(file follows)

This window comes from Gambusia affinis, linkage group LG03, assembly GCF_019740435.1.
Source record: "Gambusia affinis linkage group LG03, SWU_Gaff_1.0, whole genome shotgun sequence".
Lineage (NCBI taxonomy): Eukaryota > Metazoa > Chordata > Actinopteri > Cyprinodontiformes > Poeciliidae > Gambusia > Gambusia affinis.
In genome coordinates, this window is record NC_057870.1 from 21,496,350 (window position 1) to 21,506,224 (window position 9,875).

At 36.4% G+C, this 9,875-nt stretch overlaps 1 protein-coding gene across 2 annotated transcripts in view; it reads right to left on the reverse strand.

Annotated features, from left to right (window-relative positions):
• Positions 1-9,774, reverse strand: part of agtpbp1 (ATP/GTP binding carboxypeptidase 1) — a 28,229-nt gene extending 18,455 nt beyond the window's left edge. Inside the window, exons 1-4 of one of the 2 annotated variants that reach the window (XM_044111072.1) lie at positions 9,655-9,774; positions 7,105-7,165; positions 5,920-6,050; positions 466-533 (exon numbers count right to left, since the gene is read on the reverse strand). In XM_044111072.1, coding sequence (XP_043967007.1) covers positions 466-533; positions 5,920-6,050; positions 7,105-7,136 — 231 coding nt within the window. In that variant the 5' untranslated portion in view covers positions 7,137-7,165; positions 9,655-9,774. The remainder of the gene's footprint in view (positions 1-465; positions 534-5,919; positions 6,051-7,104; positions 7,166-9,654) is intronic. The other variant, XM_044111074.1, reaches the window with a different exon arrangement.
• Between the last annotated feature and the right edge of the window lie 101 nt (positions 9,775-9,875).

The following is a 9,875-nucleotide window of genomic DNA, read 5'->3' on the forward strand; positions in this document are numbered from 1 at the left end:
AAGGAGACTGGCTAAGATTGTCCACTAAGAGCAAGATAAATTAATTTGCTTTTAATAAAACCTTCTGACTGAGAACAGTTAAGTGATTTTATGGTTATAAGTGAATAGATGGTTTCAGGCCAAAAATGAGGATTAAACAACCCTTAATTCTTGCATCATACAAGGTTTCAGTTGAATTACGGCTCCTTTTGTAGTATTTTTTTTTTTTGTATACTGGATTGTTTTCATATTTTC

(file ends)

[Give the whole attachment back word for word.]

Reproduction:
This window comes from Gambusia affinis, linkage group LG03, assembly GCF_019740435.1.
Source record: "Gambusia affinis linkage group LG03, SWU_Gaff_1.0, whole genome shotgun sequence".
Lineage (NCBI taxonomy): Eukaryota > Metazoa > Chordata > Actinopteri > Cyprinodontiformes > Poeciliidae > Gambusia > Gambusia affinis.
In genome coordinates, this window is record NC_057870.1 from 21,496,350 (window position 1) to 21,506,224 (window position 9,875).

At 36.4% G+C, this 9,875-nt stretch overlaps 1 protein-coding gene across 2 annotated transcripts in view; it reads right to left on the reverse strand.

Annotated features, from left to right (window-relative positions):
• Positions 1-9,774, reverse strand: part of agtpbp1 (ATP/GTP binding carboxypeptidase 1) — a 28,229-nt gene extending 18,455 nt beyond the window's left edge. Inside the window, exons 1-4 of one of the 2 annotated variants that reach the window (XM_044111072.1) lie at positions 9,655-9,774; positions 7,105-7,165; positions 5,920-6,050; positions 466-533 (exon numbers count right to left, since the gene is read on the reverse strand). In XM_044111072.1, coding sequence (XP_043967007.1) covers positions 466-533; positions 5,920-6,050; positions 7,105-7,136 — 231 coding nt within the window. In that variant the 5' untranslated portion in view covers positions 7,137-7,165; positions 9,655-9,774. The remainder of the gene's footprint in view (positions 1-465; positions 534-5,919; positions 6,051-7,104; positions 7,166-9,654) is intronic. The other variant, XM_044111074.1, reaches the window with a different exon arrangement.
• Between the last annotated feature and the right edge of the window lie 101 nt (positions 9,775-9,875).

The following is a 9,875-nucleotide window of genomic DNA, read 5'->3' on the forward strand; positions in this document are numbered from 1 at the left end:
AAGGAGACTGGCTAAGATTGTCCACTAAGAGCAAGATAAATTAATTTGCTTTTAATAAAACCTTCTGACTGAGAACAGTTAAGTGATTTTATGGTTATAAGTGAATAGATGGTTTCAGGCCAAAAATGAGGATTAAACAACCCTTAATTCTTGCATCATACAAGGTTTCAGTTGAATTACGGCTCCTTTTGTAGTATTTTTTTTTTTTGTATACTGGATTGTTTTCATATTTTC